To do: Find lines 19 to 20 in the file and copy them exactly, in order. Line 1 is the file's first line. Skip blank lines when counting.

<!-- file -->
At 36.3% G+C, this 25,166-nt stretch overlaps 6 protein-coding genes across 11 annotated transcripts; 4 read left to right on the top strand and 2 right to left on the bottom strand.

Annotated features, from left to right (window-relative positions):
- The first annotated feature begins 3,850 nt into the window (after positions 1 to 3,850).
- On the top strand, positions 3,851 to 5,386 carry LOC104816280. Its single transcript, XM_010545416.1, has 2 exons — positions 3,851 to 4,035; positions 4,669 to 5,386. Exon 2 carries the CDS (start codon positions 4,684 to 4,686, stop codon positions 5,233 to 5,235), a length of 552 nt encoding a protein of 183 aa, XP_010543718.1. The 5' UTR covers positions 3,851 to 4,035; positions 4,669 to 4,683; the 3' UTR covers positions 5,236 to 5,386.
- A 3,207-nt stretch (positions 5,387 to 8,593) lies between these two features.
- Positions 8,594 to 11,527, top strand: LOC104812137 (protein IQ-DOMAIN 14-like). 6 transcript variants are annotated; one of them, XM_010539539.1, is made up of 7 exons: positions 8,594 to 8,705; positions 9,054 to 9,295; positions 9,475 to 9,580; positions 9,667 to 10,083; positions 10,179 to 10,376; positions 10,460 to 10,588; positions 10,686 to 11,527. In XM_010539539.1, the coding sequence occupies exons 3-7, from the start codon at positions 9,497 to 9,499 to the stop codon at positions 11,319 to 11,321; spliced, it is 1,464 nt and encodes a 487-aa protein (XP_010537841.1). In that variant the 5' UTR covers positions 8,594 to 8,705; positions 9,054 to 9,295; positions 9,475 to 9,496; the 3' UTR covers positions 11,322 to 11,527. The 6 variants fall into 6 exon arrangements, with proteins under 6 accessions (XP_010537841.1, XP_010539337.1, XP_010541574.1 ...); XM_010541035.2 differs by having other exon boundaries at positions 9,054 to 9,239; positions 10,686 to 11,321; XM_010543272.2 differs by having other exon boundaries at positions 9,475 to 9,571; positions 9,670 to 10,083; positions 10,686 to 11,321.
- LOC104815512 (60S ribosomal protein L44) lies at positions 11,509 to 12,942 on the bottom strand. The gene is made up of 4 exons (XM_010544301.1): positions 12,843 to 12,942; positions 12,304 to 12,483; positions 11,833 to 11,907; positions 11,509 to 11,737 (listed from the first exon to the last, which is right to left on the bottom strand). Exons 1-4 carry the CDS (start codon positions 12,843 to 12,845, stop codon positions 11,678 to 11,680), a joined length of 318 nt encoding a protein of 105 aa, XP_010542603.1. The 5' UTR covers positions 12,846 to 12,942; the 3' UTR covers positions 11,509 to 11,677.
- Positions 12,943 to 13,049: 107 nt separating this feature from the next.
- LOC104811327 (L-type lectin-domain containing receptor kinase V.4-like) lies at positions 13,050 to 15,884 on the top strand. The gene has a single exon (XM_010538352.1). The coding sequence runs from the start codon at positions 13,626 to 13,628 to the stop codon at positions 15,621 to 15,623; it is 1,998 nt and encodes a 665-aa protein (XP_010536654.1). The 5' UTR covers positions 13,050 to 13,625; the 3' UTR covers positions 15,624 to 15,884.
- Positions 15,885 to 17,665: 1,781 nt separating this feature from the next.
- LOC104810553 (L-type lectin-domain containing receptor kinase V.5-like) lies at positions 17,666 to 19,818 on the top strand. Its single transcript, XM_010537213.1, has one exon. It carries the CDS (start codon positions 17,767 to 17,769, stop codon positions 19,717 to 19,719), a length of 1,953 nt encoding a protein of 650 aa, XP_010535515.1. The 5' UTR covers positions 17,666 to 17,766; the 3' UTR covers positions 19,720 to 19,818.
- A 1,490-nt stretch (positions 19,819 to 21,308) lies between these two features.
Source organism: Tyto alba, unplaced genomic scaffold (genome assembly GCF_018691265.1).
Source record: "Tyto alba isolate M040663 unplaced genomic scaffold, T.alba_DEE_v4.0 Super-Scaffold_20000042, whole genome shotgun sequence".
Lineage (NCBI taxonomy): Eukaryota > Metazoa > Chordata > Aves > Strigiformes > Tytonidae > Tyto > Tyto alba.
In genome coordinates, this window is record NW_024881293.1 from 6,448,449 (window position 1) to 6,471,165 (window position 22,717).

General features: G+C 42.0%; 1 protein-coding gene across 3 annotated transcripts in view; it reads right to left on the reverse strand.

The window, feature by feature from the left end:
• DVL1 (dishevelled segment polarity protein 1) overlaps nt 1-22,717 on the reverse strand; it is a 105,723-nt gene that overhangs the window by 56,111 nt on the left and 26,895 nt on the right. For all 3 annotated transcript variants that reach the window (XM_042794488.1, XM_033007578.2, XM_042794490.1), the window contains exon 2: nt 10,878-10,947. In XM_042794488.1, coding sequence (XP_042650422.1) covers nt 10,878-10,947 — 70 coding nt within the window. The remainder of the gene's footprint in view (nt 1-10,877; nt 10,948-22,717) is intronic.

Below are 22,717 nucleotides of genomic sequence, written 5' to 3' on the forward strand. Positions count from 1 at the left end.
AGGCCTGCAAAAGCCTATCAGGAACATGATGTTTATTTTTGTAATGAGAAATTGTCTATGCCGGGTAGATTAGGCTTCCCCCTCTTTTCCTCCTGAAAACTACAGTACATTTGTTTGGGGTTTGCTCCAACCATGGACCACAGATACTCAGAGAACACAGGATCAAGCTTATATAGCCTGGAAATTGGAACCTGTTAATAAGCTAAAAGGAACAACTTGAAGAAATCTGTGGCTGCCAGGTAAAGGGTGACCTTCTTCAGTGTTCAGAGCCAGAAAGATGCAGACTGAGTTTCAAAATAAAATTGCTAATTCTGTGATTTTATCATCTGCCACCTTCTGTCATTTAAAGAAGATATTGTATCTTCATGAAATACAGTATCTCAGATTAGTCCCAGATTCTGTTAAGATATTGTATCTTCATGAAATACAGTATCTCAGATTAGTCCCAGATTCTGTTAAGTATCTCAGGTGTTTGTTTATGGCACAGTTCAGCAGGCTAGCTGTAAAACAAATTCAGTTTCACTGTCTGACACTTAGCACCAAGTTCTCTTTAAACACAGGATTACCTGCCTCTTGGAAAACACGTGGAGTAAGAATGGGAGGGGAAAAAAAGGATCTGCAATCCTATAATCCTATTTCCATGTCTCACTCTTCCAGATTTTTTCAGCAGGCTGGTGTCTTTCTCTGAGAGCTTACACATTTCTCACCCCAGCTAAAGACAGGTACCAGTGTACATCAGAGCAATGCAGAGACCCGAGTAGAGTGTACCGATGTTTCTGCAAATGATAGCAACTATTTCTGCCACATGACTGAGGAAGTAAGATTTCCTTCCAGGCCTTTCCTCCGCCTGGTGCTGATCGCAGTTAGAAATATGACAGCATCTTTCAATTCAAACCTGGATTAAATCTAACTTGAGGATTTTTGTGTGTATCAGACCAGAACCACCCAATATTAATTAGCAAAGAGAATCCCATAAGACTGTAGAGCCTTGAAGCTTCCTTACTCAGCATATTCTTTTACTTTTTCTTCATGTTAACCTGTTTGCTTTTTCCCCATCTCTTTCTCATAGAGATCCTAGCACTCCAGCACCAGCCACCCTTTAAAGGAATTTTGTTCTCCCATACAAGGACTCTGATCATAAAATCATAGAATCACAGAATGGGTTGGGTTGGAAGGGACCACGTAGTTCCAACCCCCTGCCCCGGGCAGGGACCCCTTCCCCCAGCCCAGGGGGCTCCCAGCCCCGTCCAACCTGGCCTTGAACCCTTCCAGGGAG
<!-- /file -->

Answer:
• DVL1 (dishevelled segment polarity protein 1) overlaps nt 1-22,717 on the reverse strand; it is a 105,723-nt gene that overhangs the window by 56,111 nt on the left and 26,895 nt on the right. For all 3 annotated transcript variants that reach the window (XM_042794488.1, XM_033007578.2, XM_042794490.1), the window contains exon 2: nt 10,878-10,947. In XM_042794488.1, coding sequence (XP_042650422.1) covers nt 10,878-10,947 — 70 coding nt within the window. The remainder of the gene's footprint in view (nt 1-10,877; nt 10,948-22,717) is intronic.

Below are 22,717 nucleotides of genomic sequence, written 5' to 3' on the forward strand. Positions count from 1 at the left end.